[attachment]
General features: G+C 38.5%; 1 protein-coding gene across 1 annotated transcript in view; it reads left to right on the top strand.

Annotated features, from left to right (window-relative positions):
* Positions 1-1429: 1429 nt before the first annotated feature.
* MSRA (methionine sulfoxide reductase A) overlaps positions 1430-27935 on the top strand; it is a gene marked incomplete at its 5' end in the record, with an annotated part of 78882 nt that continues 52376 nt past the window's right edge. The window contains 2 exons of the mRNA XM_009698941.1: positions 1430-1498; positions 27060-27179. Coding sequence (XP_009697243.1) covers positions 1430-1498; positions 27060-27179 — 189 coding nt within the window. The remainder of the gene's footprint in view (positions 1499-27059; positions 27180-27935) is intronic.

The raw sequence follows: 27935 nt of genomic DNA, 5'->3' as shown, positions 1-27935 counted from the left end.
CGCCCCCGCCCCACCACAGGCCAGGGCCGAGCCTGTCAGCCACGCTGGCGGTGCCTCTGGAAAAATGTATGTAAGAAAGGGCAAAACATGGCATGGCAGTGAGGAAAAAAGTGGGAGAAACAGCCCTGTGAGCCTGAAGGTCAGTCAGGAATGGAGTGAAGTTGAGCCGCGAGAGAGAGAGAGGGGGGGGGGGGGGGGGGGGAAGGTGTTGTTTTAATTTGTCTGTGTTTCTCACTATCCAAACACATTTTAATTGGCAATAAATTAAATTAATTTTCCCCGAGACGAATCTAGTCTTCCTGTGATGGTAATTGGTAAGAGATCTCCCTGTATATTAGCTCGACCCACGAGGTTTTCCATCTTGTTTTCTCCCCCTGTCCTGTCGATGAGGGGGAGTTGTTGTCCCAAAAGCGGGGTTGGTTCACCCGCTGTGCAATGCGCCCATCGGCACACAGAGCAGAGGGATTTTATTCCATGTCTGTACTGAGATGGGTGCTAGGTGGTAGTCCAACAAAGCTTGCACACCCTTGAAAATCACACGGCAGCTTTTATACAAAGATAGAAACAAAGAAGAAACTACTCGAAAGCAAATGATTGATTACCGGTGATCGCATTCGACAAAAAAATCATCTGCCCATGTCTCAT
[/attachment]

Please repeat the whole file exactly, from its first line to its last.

General features: G+C 38.5%; 1 protein-coding gene across 1 annotated transcript in view; it reads left to right on the top strand.

Annotated features, from left to right (window-relative positions):
* Positions 1-1429: 1429 nt before the first annotated feature.
* MSRA (methionine sulfoxide reductase A) overlaps positions 1430-27935 on the top strand; it is a gene marked incomplete at its 5' end in the record, with an annotated part of 78882 nt that continues 52376 nt past the window's right edge. The window contains 2 exons of the mRNA XM_009698941.1: positions 1430-1498; positions 27060-27179. Coding sequence (XP_009697243.1) covers positions 1430-1498; positions 27060-27179 — 189 coding nt within the window. The remainder of the gene's footprint in view (positions 1499-27059; positions 27180-27935) is intronic.

The raw sequence follows: 27935 nt of genomic DNA, 5'->3' as shown, positions 1-27935 counted from the left end.
CGCCCCCGCCCCACCACAGGCCAGGGCCGAGCCTGTCAGCCACGCTGGCGGTGCCTCTGGAAAAATGTATGTAAGAAAGGGCAAAACATGGCATGGCAGTGAGGAAAAAAGTGGGAGAAACAGCCCTGTGAGCCTGAAGGTCAGTCAGGAATGGAGTGAAGTTGAGCCGCGAGAGAGAGAGAGGGGGGGGGGGGGGGGGGGGAAGGTGTTGTTTTAATTTGTCTGTGTTTCTCACTATCCAAACACATTTTAATTGGCAATAAATTAAATTAATTTTCCCCGAGACGAATCTAGTCTTCCTGTGATGGTAATTGGTAAGAGATCTCCCTGTATATTAGCTCGACCCACGAGGTTTTCCATCTTGTTTTCTCCCCCTGTCCTGTCGATGAGGGGGAGTTGTTGTCCCAAAAGCGGGGTTGGTTCACCCGCTGTGCAATGCGCCCATCGGCACACAGAGCAGAGGGATTTTATTCCATGTCTGTACTGAGATGGGTGCTAGGTGGTAGTCCAACAAAGCTTGCACACCCTTGAAAATCACACGGCAGCTTTTATACAAAGATAGAAACAAAGAAGAAACTACTCGAAAGCAAATGATTGATTACCGGTGATCGCATTCGACAAAAAAATCATCTGCCCATGTCTCAT